Ask Bollywood singer Papon, aka Angarag Mahanta, about the mediocrity that has crept into today’s music and he opines, “The pressure of repeating the ‘hit’ format is what has taken the soul away from modern songs.”
The singer, who has deep roots in the classical and folk traditions of Assam, has carved a niche for himself as one of the most versatile artistes in the Indian music industry, and is known for delivering songs that are soulful and melodic. Papon, who has visited our shores a few times earlier, now promises a night of foot-tapping music when he brings his show to the Hard Rock Café, Dubai Festival City on Saturday, January 26.
It was early last year that Papon went on a nearly six-month hiatus, but that has not affected his popularity as he recorded tracks for movies such as Sui Dhaaga, Sanju and Raid while also being involved with NGO work.
The singer is thrilled to be back in the city.
“I am really excited to be performing in Dubai. It is a great platform for me as an artiste to interact with fans of Bollywood music abroad and celebrate the rich musical culture of India. The fans can expect a great evening filled with the best of Bollywood and some of my personal favourites,” the bartitone-voiced singer said. Ahead of Papon’s concert in Dubai, we chat with the singer to know more:
What do you like about Dubai?
I think it’s one of the most cosmopolitan cities in the world. You can sample the whole world here. The people, the food, the art and culture of the entire world. On a personal note I also love Dubai’s bold modern-day architecture.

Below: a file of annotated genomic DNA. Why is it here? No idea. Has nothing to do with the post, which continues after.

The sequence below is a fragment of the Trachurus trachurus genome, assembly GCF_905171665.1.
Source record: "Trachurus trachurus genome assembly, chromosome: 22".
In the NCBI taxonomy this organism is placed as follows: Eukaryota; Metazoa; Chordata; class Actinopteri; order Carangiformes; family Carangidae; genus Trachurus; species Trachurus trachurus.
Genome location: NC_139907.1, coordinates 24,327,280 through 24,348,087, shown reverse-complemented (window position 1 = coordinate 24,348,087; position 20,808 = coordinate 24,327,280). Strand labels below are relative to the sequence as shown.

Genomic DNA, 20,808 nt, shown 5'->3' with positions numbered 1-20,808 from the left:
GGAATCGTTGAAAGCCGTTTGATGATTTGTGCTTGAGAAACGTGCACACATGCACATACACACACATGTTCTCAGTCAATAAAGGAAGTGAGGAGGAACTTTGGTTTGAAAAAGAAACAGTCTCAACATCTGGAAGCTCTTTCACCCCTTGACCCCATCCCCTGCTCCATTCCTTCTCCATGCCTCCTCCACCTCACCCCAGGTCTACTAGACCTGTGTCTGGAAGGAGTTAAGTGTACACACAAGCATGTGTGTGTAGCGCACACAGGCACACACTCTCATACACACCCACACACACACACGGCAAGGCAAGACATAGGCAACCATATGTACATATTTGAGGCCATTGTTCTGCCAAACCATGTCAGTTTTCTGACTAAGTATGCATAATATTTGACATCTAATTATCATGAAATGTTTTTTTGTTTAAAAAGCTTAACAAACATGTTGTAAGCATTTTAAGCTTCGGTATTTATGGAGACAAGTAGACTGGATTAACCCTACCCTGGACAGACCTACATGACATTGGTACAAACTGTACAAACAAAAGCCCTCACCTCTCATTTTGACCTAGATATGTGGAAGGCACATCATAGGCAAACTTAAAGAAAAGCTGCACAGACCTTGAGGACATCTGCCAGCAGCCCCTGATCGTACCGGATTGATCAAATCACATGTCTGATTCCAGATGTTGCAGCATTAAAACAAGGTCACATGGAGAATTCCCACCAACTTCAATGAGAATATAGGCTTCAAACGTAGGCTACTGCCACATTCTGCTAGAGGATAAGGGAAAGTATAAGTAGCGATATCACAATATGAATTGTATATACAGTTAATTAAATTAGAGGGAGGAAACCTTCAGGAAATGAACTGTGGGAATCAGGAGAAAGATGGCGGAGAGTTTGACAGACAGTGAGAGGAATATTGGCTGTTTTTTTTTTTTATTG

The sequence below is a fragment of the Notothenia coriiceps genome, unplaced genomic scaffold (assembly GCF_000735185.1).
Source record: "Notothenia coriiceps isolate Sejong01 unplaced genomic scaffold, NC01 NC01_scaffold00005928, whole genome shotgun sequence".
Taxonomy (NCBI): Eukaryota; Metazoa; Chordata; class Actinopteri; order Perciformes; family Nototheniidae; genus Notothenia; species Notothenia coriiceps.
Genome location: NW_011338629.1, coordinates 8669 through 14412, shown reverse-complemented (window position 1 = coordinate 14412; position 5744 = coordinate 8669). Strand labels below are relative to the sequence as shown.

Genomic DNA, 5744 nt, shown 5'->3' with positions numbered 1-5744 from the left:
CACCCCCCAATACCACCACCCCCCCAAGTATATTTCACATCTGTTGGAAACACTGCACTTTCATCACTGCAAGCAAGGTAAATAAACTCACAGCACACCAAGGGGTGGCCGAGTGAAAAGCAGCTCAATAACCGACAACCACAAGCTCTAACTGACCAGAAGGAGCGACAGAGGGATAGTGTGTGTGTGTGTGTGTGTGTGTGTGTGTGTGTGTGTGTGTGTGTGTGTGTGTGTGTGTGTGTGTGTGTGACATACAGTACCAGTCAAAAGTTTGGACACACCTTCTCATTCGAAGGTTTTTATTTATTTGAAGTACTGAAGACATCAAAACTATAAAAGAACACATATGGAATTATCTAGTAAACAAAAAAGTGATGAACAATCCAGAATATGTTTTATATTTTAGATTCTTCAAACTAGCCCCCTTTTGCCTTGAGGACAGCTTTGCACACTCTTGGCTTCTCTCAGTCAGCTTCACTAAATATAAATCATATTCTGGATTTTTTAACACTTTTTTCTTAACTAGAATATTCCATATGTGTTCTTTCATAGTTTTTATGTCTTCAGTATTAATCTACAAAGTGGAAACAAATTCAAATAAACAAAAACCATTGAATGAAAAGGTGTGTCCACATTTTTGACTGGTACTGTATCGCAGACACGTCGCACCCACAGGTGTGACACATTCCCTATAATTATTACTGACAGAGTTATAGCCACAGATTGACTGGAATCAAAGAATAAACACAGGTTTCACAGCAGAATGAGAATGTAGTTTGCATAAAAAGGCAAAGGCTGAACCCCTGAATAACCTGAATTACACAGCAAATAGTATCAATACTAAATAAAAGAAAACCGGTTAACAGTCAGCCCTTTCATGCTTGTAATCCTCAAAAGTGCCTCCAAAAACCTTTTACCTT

What can fans expect at your concert in Dubai?
They can expect an experience – of love, laughter, tears and a journey of story-telling weaved with good music. At times, they will find it difficult to stop tapping their feet (to the music).
Nowadays songs fade out of memory as soon as a movie stops screening at cinema halls. Why do today’s songs not have the staying power of earlier ones?
Things are being done in a hurry these days. I feel that the lack of stories in the songs or the pressure of following or repeating the ‘hit’ format has taken the soul away from songs and in the process we have started adjusting to and sometimes celebrating mediocrity.
Your musical roots are steeped in Assamese folk; what can modern music learn from the folk genre and vice versa?
It can learn the art of storytelling through melodies, but having said that, I must say that modern music has great production values and delivery.
Is going digital the way forward for the music industry?
As of now going digital is the only option due to its reach, mode and the possibility of sampling music via streaming on your mobile phone while you are sitting in the comfort of your home. No other form of distribution can be as effective as this.
What is the most important thing to be a successful artiste today – talent, voice, presentation or connecting with the audience?
All of the above. One is born with talent but how you develop it to suit the present and how you present it is key to success. Vocal quality is another thing which personally attracts me the most, but people are born with that quality to a great extent. And connecting with the audience gives life to the words weaved in a melody. Read More